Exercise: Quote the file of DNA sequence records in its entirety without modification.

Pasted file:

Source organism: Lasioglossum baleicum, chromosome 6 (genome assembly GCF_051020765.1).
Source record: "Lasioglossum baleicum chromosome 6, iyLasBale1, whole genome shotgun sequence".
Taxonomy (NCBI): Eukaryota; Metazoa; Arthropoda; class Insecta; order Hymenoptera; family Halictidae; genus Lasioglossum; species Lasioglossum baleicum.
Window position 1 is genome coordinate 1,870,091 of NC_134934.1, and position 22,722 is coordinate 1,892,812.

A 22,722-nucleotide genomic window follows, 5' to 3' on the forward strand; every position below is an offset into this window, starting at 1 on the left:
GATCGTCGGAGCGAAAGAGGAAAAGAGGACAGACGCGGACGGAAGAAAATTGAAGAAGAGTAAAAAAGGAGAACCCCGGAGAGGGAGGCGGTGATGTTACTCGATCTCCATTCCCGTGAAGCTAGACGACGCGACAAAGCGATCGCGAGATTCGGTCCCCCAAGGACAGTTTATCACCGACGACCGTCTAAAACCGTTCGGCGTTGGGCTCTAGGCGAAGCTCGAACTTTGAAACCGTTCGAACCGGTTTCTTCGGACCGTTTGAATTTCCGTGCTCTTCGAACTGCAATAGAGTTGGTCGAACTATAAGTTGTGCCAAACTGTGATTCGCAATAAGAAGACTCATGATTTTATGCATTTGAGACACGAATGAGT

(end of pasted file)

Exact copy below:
Source organism: Lasioglossum baleicum, chromosome 6 (genome assembly GCF_051020765.1).
Source record: "Lasioglossum baleicum chromosome 6, iyLasBale1, whole genome shotgun sequence".
Taxonomy (NCBI): Eukaryota; Metazoa; Arthropoda; class Insecta; order Hymenoptera; family Halictidae; genus Lasioglossum; species Lasioglossum baleicum.
Window position 1 is genome coordinate 1,870,091 of NC_134934.1, and position 22,722 is coordinate 1,892,812.

A 22,722-nucleotide genomic window follows, 5' to 3' on the forward strand; every position below is an offset into this window, starting at 1 on the left:
GATCGTCGGAGCGAAAGAGGAAAAGAGGACAGACGCGGACGGAAGAAAATTGAAGAAGAGTAAAAAAGGAGAACCCCGGAGAGGGAGGCGGTGATGTTACTCGATCTCCATTCCCGTGAAGCTAGACGACGCGACAAAGCGATCGCGAGATTCGGTCCCCCAAGGACAGTTTATCACCGACGACCGTCTAAAACCGTTCGGCGTTGGGCTCTAGGCGAAGCTCGAACTTTGAAACCGTTCGAACCGGTTTCTTCGGACCGTTTGAATTTCCGTGCTCTTCGAACTGCAATAGAGTTGGTCGAACTATAAGTTGTGCCAAACTGTGATTCGCAATAAGAAGACTCATGATTTTATGCATTTGAGACACGAATGAGT